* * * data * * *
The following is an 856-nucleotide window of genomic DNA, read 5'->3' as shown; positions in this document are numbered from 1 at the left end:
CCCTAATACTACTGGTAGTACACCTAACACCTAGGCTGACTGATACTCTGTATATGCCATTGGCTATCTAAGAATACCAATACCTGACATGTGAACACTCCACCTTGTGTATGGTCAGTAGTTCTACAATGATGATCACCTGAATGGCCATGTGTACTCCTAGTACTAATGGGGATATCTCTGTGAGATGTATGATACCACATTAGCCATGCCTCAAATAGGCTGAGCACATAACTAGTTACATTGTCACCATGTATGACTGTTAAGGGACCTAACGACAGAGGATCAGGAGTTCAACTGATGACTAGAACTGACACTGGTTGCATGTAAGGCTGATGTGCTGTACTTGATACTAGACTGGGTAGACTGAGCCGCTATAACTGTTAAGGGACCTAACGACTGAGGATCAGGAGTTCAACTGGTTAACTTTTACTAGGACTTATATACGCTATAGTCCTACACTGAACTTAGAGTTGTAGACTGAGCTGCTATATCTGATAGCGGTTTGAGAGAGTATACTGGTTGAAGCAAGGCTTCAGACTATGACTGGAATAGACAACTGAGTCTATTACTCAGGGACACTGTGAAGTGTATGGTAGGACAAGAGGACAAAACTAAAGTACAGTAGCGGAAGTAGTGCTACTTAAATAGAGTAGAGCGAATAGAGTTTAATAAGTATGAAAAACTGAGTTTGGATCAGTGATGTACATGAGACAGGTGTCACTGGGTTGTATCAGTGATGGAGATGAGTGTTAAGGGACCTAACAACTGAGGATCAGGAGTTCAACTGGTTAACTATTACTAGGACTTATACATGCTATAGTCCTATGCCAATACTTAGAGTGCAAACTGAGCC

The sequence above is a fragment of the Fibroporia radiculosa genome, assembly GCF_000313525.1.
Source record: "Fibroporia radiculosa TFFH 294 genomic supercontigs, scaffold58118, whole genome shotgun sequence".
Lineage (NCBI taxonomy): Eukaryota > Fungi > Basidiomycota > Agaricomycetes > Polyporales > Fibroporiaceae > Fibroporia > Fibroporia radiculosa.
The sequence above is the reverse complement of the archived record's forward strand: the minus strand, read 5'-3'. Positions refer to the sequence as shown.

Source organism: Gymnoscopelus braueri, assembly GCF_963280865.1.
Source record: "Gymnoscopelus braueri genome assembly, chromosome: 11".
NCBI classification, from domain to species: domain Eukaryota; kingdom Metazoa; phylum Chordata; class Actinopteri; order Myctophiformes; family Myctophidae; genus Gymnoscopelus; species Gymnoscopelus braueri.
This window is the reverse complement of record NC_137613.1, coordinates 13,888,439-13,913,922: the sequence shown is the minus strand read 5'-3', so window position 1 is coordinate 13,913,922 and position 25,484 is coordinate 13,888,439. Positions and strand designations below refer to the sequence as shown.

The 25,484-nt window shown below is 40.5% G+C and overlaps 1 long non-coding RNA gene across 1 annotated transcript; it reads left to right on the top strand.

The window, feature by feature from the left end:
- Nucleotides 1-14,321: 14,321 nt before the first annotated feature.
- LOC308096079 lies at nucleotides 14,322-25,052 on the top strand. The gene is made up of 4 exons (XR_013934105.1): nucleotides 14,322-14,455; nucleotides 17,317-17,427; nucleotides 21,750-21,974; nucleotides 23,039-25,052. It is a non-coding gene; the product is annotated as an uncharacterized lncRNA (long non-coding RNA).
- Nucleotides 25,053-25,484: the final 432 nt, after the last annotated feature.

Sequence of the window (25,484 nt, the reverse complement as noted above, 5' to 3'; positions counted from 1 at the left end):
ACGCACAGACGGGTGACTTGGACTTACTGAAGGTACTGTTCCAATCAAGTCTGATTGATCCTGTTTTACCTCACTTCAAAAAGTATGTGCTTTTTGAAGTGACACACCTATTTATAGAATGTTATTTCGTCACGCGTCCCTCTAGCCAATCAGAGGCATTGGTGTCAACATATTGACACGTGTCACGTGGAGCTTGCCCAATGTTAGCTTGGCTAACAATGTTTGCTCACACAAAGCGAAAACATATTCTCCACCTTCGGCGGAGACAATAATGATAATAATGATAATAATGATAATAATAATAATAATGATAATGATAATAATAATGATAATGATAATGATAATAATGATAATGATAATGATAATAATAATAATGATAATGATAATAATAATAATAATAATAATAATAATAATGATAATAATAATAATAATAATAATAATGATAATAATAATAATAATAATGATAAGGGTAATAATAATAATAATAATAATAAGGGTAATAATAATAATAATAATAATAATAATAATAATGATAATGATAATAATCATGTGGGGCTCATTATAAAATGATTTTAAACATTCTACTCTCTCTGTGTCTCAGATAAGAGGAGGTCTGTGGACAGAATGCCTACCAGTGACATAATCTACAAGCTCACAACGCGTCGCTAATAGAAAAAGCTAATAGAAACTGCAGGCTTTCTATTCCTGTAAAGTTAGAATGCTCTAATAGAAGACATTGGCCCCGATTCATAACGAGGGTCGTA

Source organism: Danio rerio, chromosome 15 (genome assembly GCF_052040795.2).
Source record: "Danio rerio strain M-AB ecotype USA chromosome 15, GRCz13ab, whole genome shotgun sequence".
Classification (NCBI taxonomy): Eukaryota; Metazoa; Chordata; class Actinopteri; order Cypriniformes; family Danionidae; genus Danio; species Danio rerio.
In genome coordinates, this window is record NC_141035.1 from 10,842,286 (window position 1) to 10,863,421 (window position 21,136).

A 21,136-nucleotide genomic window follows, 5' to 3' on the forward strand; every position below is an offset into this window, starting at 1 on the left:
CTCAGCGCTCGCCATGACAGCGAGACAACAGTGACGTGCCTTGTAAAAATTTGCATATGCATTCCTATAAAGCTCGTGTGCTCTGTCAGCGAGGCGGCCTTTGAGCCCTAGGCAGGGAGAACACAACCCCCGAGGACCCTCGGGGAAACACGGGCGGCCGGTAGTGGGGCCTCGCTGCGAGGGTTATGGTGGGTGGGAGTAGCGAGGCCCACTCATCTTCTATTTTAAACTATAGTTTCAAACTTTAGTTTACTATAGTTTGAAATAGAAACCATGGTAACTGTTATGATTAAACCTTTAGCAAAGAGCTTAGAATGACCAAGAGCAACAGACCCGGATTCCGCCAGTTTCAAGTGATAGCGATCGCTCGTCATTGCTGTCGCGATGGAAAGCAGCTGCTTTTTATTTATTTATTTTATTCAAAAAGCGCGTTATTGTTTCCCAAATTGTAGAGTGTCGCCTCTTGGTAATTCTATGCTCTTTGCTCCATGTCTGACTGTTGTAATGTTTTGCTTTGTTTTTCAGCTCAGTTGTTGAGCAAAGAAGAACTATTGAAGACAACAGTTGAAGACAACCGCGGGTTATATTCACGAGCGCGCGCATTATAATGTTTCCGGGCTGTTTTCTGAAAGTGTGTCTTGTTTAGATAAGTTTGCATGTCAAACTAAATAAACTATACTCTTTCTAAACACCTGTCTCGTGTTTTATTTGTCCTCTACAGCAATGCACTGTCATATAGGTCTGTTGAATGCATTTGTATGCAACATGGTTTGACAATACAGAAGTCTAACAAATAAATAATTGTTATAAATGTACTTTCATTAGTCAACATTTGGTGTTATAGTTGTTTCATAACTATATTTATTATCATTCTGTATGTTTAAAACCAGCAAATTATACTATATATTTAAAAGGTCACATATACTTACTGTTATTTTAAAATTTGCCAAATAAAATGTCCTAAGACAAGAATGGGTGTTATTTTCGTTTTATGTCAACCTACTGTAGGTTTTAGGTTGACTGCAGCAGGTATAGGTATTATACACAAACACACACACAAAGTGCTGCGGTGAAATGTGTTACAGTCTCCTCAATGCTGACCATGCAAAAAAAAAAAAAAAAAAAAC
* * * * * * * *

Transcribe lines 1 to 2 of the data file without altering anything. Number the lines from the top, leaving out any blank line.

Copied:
The following is an 856-nucleotide window of genomic DNA, read 5'->3' as shown; positions in this document are numbered from 1 at the left end:
CCCTAATACTACTGGTAGTACACCTAACACCTAGGCTGACTGATACTCTGTATATGCCATTGGCTATCTAAGAATACCAATACCTGACATGTGAACACTCCACCTTGTGTATGGTCAGTAGTTCTACAATGATGATCACCTGAATGGCCATGTGTACTCCTAGTACTAATGGGGATATCTCTGTGAGATGTATGATACCACATTAGCCATGCCTCAAATAGGCTGAGCACATAACTAGTTACATTGTCACCATGTATGACTGTTAAGGGACCTAACGACAGAGGATCAGGAGTTCAACTGATGACTAGAACTGACACTGGTTGCATGTAAGGCTGATGTGCTGTACTTGATACTAGACTGGGTAGACTGAGCCGCTATAACTGTTAAGGGACCTAACGACTGAGGATCAGGAGTTCAACTGGTTAACTTTTACTAGGACTTATATACGCTATAGTCCTACACTGAACTTAGAGTTGTAGACTGAGCTGCTATATCTGATAGCGGTTTGAGAGAGTATACTGGTTGAAGCAAGGCTTCAGACTATGACTGGAATAGACAACTGAGTCTATTACTCAGGGACACTGTGAAGTGTATGGTAGGACAAGAGGACAAAACTAAAGTACAGTAGCGGAAGTAGTGCTACTTAAATAGAGTAGAGCGAATAGAGTTTAATAAGTATGAAAAACTGAGTTTGGATCAGTGATGTACATGAGACAGGTGTCACTGGGTTGTATCAGTGATGGAGATGAGTGTTAAGGGACCTAACAACTGAGGATCAGGAGTTCAACTGGTTAACTATTACTAGGACTTATACATGCTATAGTCCTATGCCAATACTTAGAGTGCAAACTGAGCC